Your SlideShare is downloading. ×
0
Us automotive survey webinar 05222012 posted to website
Us automotive survey webinar 05222012 posted to website
Us automotive survey webinar 05222012 posted to website
Us automotive survey webinar 05222012 posted to website
Us automotive survey webinar 05222012 posted to website
Us automotive survey webinar 05222012 posted to website
Us automotive survey webinar 05222012 posted to website
Us automotive survey webinar 05222012 posted to website
Us automotive survey webinar 05222012 posted to website
Us automotive survey webinar 05222012 posted to website
Us automotive survey webinar 05222012 posted to website
Us automotive survey webinar 05222012 posted to website
Us automotive survey webinar 05222012 posted to website
Us automotive survey webinar 05222012 posted to website
Us automotive survey webinar 05222012 posted to website
Us automotive survey webinar 05222012 posted to website
Us automotive survey webinar 05222012 posted to website
Us automotive survey webinar 05222012 posted to website
Us automotive survey webinar 05222012 posted to website
Us automotive survey webinar 05222012 posted to website
Us automotive survey webinar 05222012 posted to website
Us automotive survey webinar 05222012 posted to website
Us automotive survey webinar 05222012 posted to website
Us automotive survey webinar 05222012 posted to website
Upcoming SlideShare
Loading in...5
×

Thanks for flagging this SlideShare!

Oops! An error has occurred.

×
Saving this for later? Get the SlideShare app to save on your phone or tablet. Read anywhere, anytime – even offline.
Text the download link to your phone
Standard text messaging rates apply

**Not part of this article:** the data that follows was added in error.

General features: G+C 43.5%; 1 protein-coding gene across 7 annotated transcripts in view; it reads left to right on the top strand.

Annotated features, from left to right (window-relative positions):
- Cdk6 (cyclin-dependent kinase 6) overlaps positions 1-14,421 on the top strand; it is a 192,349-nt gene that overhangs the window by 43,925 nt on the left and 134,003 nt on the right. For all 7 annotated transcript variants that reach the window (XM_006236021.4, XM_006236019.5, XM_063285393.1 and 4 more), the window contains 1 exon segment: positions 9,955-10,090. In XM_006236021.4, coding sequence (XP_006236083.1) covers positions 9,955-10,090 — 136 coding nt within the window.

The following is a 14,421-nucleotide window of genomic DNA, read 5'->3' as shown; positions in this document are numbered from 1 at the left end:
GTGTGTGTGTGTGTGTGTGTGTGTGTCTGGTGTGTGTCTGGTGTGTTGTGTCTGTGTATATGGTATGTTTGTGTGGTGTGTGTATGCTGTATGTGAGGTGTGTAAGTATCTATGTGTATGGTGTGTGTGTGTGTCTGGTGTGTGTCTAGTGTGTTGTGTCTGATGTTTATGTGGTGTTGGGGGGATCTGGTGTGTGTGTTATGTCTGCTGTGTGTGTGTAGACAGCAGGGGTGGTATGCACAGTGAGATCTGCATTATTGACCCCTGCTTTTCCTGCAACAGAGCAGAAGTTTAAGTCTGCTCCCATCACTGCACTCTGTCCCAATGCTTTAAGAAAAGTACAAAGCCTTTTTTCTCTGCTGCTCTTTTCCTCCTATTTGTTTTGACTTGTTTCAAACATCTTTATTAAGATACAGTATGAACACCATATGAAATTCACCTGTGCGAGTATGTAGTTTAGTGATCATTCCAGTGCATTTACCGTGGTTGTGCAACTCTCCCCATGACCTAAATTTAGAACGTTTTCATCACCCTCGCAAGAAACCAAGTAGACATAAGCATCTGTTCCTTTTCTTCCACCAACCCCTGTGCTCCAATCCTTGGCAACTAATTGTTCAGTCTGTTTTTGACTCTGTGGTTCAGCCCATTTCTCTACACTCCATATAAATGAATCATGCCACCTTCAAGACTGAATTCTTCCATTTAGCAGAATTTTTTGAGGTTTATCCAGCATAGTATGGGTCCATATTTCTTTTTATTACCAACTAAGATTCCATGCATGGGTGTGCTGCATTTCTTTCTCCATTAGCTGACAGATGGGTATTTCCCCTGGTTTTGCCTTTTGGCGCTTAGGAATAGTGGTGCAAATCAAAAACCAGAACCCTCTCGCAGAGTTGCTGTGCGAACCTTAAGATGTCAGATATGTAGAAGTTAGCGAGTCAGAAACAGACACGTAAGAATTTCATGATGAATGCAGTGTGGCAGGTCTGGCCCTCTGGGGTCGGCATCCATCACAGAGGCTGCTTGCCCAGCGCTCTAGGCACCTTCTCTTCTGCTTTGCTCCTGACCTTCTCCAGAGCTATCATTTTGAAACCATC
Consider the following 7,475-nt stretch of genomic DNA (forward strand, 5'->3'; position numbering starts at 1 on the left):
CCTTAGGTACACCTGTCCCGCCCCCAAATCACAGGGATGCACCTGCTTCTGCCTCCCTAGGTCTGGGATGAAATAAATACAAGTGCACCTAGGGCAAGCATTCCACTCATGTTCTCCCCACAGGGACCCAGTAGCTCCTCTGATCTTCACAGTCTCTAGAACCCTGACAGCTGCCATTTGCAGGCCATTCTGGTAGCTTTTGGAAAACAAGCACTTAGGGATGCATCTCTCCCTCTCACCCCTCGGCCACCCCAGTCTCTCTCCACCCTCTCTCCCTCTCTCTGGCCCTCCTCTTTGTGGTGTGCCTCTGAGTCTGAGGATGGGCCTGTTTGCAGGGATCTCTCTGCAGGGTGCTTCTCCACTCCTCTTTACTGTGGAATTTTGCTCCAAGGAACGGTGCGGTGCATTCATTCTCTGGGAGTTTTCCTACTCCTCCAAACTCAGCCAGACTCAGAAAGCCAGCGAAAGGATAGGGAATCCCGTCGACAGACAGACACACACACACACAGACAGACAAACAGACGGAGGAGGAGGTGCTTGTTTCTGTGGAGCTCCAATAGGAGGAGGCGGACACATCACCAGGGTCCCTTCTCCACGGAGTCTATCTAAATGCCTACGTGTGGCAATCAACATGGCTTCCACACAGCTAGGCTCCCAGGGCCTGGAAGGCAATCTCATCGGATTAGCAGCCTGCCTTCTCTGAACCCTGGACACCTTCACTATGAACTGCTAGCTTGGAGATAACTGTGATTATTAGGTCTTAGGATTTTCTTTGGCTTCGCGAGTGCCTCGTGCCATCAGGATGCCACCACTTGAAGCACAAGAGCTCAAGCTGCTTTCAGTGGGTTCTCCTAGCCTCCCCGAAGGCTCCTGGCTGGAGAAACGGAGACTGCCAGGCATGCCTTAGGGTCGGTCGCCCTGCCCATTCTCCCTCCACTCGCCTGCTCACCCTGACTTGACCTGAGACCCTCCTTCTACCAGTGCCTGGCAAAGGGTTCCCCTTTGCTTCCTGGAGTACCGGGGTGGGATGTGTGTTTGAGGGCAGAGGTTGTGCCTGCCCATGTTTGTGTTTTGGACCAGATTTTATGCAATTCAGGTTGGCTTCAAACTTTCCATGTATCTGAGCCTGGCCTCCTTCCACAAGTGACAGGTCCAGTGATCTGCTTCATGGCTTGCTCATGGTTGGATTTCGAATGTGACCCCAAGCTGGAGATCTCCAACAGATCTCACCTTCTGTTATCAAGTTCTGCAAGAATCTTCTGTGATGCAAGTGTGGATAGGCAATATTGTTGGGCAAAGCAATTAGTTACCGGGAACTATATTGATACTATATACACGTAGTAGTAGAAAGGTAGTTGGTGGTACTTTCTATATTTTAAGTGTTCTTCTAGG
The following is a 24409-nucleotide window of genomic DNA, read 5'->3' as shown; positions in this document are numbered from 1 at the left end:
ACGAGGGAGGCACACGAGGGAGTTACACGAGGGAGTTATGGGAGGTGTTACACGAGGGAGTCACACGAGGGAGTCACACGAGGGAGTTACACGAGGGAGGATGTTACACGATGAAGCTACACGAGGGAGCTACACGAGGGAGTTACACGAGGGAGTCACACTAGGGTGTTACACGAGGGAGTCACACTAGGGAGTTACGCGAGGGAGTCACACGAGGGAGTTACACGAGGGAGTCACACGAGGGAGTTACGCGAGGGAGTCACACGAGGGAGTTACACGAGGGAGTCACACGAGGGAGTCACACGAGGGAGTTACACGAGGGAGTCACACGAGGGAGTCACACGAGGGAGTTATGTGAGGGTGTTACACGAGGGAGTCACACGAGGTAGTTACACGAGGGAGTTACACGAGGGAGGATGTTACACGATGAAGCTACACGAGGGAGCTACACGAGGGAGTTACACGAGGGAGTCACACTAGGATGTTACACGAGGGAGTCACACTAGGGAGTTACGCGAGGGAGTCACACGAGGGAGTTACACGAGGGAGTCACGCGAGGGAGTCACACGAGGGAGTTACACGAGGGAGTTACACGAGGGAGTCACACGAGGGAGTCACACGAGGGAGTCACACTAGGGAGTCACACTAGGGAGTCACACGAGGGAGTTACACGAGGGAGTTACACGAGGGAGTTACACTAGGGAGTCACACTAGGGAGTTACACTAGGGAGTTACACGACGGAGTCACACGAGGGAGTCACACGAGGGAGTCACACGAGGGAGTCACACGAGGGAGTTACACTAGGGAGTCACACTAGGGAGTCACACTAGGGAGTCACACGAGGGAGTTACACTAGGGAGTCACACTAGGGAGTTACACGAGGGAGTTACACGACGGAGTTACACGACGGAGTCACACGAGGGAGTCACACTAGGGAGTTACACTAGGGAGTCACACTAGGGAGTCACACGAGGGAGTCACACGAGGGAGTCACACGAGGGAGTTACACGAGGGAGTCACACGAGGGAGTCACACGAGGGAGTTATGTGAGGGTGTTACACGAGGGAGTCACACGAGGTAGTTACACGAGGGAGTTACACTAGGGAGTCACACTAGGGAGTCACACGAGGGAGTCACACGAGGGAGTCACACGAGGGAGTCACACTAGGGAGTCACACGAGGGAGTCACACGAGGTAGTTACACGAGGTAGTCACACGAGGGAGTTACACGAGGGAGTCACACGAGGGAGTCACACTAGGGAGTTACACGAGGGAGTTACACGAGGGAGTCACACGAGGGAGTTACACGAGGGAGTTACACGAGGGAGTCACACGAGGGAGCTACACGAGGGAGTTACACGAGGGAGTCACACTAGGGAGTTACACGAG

Us automotive survey webinar 05222012 posted to website

349

Published on

Published in: Business, Technology
0 Comments
1 Like
Statistics
Notes
  • Be the first to comment

No Downloads
Views
Total Views
349
On Slideshare
0
From Embeds
0
Number of Embeds
1
Actions
Shares
0
Downloads
7
Comments
0
Likes
1
Embeds 0
No embeds

Report content
Flagged as inappropriate Flag as inappropriate
Flag as inappropriate

Select your reason for flagging this presentation as inappropriate.

Cancel
No notes for slide

Transcript

  1. Booz & Company Detroit, Michigan May 20122012 U.S.AutomotiveSurveyAdvancedLook
  2. Our team today  Brian is a Chicago-based partner in the firm’s global automotive team  He specializes in working with automotive Tier One suppliers on business unit strategy and transformation, with extensive experience in cost Brian Collie transformation, accelerating the growth agenda, portfolio management, and manufacturing strategy Chicago  Recent Tier One Supplier engagements include: NA manufacturing network restructuring, global turnaround strategy, sourcing transformation, and inorganic growth assessment  Scott is a New York-based partner in the firm’s global automotive team  Over the past twenty years, Scott has worked extensively with automotive companies to successfully develop and implement strategy based transformations – gaining deep expertise across many areas of the Scott Corwin automotive value chain New York  Client engagements have involved: corporate strategy, operational restructuring, portfolio strategy, product development, advanced R&D and innovation, supply chain management, manufacturing optimization, sales marketing and distribution, information technology, and new business modelsBooz & Company29 May 2012 1